“I think we’ve only done it five times all year; we’ve huddled every time,” he said. “We’ve reported every time ineligible and once we did that we broke the huddle, we lined up and we ran the play. We didn’t try to hurry. We didn’t try to do anything that was deceptive in that manner. I think it was unique for a few plays. We ran it a couple times last week against Indianapolis and got nothing out of it [incomplete pass and sack]. Everybody talks about those couple Baltimore plays, but Indianapolis defended it very well. It’s just something we tried the one week and it gave us a little spark.”
If nothing else, it has given the Seahawks one more thing to think about and prepare for, which might be as effective as any yards they gain on the plays.
The Browns are still looking for a quarterbacks coach to join Mike Pettine’s staff for the 2015 season, but they’ve found someone to work with their wide receivers.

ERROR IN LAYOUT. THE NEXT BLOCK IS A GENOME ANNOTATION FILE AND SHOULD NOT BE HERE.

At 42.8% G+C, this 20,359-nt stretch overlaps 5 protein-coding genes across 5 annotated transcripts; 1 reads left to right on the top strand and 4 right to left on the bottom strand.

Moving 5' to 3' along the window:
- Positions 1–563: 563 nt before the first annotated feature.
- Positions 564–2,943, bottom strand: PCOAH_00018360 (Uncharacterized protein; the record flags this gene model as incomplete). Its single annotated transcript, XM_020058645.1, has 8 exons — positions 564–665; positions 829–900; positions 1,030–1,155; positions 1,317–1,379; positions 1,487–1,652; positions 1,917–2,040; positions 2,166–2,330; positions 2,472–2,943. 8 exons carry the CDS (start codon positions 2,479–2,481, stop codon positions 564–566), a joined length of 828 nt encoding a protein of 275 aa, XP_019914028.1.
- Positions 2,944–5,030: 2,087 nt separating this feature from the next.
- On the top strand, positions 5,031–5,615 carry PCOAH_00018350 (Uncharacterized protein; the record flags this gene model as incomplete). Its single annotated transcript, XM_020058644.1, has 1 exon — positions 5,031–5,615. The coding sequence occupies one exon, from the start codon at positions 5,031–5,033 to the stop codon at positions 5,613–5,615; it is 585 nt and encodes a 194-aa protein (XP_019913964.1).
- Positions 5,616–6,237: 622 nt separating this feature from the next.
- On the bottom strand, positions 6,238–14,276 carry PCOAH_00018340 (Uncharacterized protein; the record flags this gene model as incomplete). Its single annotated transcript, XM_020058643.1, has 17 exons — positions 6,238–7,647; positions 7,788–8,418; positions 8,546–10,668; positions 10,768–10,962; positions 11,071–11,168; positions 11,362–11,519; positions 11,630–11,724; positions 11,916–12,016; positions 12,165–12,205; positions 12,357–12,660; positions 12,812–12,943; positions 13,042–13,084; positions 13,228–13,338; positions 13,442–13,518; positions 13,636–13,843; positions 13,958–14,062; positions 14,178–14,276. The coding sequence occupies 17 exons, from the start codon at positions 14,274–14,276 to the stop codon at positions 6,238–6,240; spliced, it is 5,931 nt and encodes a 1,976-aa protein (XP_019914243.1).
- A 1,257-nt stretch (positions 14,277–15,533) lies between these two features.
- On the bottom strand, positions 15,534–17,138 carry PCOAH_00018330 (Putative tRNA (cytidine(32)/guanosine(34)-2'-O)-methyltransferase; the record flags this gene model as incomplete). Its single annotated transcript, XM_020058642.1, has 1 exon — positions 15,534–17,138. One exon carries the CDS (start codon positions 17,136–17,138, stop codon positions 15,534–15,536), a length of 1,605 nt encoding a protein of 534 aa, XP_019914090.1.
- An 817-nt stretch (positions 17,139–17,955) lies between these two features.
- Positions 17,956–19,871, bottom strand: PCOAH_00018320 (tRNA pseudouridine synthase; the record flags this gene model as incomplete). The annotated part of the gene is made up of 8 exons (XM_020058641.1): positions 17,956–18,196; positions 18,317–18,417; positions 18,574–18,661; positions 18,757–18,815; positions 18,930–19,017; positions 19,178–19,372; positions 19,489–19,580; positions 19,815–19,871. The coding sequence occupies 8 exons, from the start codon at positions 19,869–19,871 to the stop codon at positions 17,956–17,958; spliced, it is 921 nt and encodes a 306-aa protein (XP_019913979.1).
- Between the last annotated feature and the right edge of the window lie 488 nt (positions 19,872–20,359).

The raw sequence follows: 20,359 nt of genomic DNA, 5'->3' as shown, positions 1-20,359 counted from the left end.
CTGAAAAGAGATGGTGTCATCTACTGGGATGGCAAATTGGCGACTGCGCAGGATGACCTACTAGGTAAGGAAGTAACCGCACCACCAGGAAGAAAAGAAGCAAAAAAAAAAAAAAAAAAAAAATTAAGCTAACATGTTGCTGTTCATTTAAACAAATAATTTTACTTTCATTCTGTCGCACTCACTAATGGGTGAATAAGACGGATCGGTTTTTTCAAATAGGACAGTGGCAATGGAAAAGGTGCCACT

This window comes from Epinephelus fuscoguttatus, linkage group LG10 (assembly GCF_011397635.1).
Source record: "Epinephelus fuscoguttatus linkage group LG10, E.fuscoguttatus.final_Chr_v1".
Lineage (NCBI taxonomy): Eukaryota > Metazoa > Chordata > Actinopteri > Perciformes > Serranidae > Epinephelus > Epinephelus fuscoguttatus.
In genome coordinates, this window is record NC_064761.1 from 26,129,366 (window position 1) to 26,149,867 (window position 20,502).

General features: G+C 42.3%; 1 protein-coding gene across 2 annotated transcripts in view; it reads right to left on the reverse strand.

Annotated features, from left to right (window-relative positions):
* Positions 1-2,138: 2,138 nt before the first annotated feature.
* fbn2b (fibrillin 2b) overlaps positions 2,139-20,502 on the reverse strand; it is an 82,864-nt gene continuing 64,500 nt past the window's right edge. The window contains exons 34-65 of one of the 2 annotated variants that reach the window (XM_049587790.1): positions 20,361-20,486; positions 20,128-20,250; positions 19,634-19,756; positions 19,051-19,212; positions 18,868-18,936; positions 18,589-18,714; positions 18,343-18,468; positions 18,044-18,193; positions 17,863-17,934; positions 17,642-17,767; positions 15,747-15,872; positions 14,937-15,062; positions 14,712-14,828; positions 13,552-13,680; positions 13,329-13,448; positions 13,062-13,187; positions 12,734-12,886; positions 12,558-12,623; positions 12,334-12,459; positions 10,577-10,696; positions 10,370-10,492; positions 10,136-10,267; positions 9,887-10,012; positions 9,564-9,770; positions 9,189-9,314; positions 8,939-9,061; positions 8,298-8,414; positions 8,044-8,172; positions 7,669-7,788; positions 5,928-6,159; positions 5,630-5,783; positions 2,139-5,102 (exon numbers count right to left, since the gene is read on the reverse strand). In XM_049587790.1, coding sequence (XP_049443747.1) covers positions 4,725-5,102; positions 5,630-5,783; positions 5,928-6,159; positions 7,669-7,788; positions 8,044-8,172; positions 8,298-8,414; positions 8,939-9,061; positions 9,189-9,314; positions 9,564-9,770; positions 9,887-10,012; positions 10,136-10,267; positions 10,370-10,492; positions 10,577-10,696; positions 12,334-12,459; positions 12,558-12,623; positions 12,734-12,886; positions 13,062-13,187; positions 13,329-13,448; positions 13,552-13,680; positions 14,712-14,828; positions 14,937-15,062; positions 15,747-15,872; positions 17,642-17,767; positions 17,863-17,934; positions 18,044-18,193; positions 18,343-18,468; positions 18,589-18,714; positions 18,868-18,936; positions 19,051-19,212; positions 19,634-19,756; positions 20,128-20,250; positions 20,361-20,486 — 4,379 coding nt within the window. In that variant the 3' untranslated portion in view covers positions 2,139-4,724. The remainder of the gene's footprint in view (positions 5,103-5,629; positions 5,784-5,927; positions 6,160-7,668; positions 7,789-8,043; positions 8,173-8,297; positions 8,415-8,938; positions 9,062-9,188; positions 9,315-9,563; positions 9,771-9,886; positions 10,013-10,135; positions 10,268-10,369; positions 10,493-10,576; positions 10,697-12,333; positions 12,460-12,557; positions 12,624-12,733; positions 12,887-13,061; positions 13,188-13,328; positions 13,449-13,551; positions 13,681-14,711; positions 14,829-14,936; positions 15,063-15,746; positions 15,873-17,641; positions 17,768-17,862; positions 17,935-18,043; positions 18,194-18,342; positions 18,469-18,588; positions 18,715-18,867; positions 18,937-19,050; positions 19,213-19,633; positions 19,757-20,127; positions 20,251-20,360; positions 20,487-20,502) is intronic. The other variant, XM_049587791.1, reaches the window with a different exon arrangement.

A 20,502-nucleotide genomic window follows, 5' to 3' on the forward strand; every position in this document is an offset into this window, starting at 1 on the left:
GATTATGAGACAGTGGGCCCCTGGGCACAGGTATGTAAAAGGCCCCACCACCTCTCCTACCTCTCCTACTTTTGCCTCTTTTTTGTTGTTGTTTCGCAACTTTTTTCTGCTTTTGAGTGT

Adam Caplan of ESPN reports that the team will hire Joker Phillips to fill that role. Phillips was most recently the wide receivers coach and recruiting coordinator at the University of Florida in the 2012 and 2013 seasons, a job he took after spending three years as the head coach at the University of Kentucky. He led the Wildcats to a 13-24 record during those seasons and the Browns job will be his first in the NFL.
Phillips will be tasked with shaping up a group that likely won’t include Josh Gordon. Gordon is expected to serve a suspension for the 2015 season after a positive test for alcohol triggered a violation of the league’s substance abuse policy. With Miles Austin set to become a free agent, the top receivers currently under contract and expected to be available are Andrew Hawkins and Taylor Gabriel.
Phillips replaces Mike McDaniel, who left the team along with former offensive coordinator Kyle Shanahan at the end of the season.
The Ravens filled the most prominent opening on John Harbaugh’s coaching staff by hiring Marc Trestman as their new offensive coordinator last week and they’ve taken care of the other open spots.